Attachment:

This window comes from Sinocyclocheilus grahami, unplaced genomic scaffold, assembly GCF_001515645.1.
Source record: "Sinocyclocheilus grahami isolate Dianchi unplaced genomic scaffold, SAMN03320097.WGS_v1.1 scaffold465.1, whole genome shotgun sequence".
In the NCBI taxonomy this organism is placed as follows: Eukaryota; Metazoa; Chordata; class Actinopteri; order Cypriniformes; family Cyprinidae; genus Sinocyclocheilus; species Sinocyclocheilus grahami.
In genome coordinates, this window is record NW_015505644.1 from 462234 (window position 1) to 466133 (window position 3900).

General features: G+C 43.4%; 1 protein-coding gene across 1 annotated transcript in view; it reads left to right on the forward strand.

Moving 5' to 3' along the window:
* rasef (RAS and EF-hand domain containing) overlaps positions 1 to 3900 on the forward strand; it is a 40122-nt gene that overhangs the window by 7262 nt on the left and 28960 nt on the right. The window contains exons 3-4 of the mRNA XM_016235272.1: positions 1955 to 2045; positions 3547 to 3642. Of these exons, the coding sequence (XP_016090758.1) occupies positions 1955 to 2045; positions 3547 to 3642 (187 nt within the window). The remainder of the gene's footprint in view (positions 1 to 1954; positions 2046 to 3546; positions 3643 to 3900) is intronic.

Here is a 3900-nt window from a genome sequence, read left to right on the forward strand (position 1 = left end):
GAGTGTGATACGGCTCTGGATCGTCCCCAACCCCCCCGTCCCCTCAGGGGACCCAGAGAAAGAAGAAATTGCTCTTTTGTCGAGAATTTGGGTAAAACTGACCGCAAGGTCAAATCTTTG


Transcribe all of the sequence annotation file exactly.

This window comes from Sinocyclocheilus grahami, unplaced genomic scaffold, assembly GCF_001515645.1.
Source record: "Sinocyclocheilus grahami isolate Dianchi unplaced genomic scaffold, SAMN03320097.WGS_v1.1 scaffold465.1, whole genome shotgun sequence".
In the NCBI taxonomy this organism is placed as follows: Eukaryota; Metazoa; Chordata; class Actinopteri; order Cypriniformes; family Cyprinidae; genus Sinocyclocheilus; species Sinocyclocheilus grahami.
In genome coordinates, this window is record NW_015505644.1 from 462234 (window position 1) to 466133 (window position 3900).

General features: G+C 43.4%; 1 protein-coding gene across 1 annotated transcript in view; it reads left to right on the forward strand.

Moving 5' to 3' along the window:
* rasef (RAS and EF-hand domain containing) overlaps positions 1 to 3900 on the forward strand; it is a 40122-nt gene that overhangs the window by 7262 nt on the left and 28960 nt on the right. The window contains exons 3-4 of the mRNA XM_016235272.1: positions 1955 to 2045; positions 3547 to 3642. Of these exons, the coding sequence (XP_016090758.1) occupies positions 1955 to 2045; positions 3547 to 3642 (187 nt within the window). The remainder of the gene's footprint in view (positions 1 to 1954; positions 2046 to 3546; positions 3643 to 3900) is intronic.

Here is a 3900-nt window from a genome sequence, read left to right on the forward strand (position 1 = left end):
GAGTGTGATACGGCTCTGGATCGTCCCCAACCCCCCCGTCCCCTCAGGGGACCCAGAGAAAGAAGAAATTGCTCTTTTGTCGAGAATTTGGGTAAAACTGACCGCAAGGTCAAATCTTTG